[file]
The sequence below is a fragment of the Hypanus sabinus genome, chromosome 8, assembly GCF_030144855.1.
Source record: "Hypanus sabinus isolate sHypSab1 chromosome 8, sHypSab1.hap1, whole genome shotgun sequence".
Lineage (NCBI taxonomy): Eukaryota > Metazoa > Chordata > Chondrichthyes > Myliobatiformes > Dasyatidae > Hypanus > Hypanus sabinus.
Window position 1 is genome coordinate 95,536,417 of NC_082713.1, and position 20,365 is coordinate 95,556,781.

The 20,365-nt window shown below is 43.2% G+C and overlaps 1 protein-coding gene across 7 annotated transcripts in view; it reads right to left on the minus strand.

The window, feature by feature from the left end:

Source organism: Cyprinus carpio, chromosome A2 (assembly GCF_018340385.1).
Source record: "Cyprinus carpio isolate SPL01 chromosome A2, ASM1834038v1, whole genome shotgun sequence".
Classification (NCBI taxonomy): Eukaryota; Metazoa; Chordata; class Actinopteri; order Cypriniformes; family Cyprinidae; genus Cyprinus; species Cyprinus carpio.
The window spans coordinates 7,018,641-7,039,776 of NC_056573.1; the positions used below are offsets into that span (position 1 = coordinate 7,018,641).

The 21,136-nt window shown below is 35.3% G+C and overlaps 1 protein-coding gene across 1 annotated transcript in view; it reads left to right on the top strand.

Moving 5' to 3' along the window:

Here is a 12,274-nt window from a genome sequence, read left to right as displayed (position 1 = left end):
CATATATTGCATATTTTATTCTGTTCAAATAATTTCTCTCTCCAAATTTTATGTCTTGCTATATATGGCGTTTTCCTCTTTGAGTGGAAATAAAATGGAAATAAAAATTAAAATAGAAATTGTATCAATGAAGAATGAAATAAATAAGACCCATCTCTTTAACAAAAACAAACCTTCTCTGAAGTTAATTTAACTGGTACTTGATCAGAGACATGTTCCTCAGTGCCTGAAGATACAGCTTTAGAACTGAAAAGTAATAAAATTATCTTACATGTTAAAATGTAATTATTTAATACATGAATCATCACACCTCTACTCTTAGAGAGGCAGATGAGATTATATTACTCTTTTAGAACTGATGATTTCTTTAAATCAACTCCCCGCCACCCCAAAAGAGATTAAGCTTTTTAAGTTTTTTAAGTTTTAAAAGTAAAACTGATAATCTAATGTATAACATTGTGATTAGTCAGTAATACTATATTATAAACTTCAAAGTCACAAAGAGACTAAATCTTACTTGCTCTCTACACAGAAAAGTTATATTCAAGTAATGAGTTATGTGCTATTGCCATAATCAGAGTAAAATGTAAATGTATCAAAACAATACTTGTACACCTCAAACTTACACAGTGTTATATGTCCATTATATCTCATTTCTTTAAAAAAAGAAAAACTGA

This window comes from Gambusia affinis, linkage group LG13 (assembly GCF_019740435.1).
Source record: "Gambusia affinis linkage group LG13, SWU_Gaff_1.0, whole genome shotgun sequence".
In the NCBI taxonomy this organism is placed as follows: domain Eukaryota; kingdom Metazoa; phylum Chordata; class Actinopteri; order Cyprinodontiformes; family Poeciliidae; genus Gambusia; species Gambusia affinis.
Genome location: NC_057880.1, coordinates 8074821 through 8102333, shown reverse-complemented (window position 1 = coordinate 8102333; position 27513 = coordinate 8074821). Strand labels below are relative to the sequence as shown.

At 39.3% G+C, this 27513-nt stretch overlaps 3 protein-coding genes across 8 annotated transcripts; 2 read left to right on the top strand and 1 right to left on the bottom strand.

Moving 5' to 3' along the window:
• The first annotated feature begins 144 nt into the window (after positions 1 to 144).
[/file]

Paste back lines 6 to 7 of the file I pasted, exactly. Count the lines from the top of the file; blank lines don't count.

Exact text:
The window, feature by feature from the left end:

Source organism: Cyprinus carpio, chromosome A2 (assembly GCF_018340385.1).